Highway projects must comply with clean air plans

provided by Environmental Defense Fund


n a decision that halts funding for dozens of polluting highway projects in several metropolitan areas, the U.S. Court of Appeals for the D.C. Circuit has ruled that current Federal regulations for approving highway construction violate the Clean Air Act. The Court ruled for EDF on all issues, striking down Environmental Protection Agency regulations that allowed funding of planned highways in areas where transportation plans do not conform to state air-pollution control plans.

The Court also overturned an EPA rule that encouraged construction of roads with non-Federal funds to evade Clean Air Act accountability. Finally, the Court ruled that disapproved and inadequate state air-pollution plans cannot be used as the benchmark for approving new transportation plans.

"This Court ruling protects the public from highway projects that would add more pollution in areas that already violate national air quality standards," said Michael Replogle, EDF Federal transportation director. "It will make it easier for local officials to fund non-highway alternatives that will improve air quality, protect public health, and expand travel options."

The Clean Air Act requires cities with harmful pollution levels to adopt 20-year transportation plans that will achieve the limits on motor vehicle emissions shown in their state air-pollution control plan. The new ruling means that many previously approved road projects cannot be funded until cities revise their plans to ensure that motor vehicle emissions will not worsen an area's air pollution.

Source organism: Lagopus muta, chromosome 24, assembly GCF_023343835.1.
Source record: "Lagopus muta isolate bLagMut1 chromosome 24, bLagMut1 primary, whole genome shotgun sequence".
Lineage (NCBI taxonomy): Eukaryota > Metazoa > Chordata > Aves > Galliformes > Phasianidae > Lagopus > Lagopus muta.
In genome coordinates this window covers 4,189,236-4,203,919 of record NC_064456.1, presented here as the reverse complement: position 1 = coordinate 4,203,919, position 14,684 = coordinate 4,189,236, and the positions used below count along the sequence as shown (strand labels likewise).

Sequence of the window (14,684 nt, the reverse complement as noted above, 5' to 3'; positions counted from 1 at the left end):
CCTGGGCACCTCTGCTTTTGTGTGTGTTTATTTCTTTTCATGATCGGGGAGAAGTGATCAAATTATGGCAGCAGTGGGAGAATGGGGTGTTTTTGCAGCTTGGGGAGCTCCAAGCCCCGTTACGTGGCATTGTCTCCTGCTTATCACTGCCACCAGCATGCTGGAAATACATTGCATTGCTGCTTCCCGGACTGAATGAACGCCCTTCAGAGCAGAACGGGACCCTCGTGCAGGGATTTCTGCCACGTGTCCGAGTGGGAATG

Added Replogle, "This ruling will encourage transportation agencies to avoid the mistakes of Atlanta, where officials illegally approved more than $700 million in road projects after it was known that the projects would add to excess pollution levels. Atlanta must revise its transportation plan to cut air pollution before spending more on highway projects."

The ruling directly affects road construction within the D.C. Circuit Court's jurisdiction, including projects in Atlanta and the North Carolina metropolitan areas of Charlotte, Raleigh/Durham, and Winston-Salem. In the longer run, the ruling will encourage authorities in all polluted metropolitan areas to draw up transportation plans that will achieve Clean Air Act requirements.

"When Congress enacted these Clean Air Act provisions in 1990," said Robert E. Yuhnke, EDF's attorney in the case, "it sought to insure that billions of dollars in Federal transportation funding would not worsen air pollution at the same time that other government agencies were requiring emission reductions to protect public health. This ruling helps assure that transportation investments will be part of the solution in seriously polluted metropolitan areas, not part of the problem."

  The Environmental Defense Fund, a nonprofit organization, links science, economics and law to create innovative, equitable and economically viable solutions to today's environmental problems. EDF Membership, (800) 684-3322. Environmental Defense Fund, 257 Park Avenue South, New York, NY 10010; www.edf.org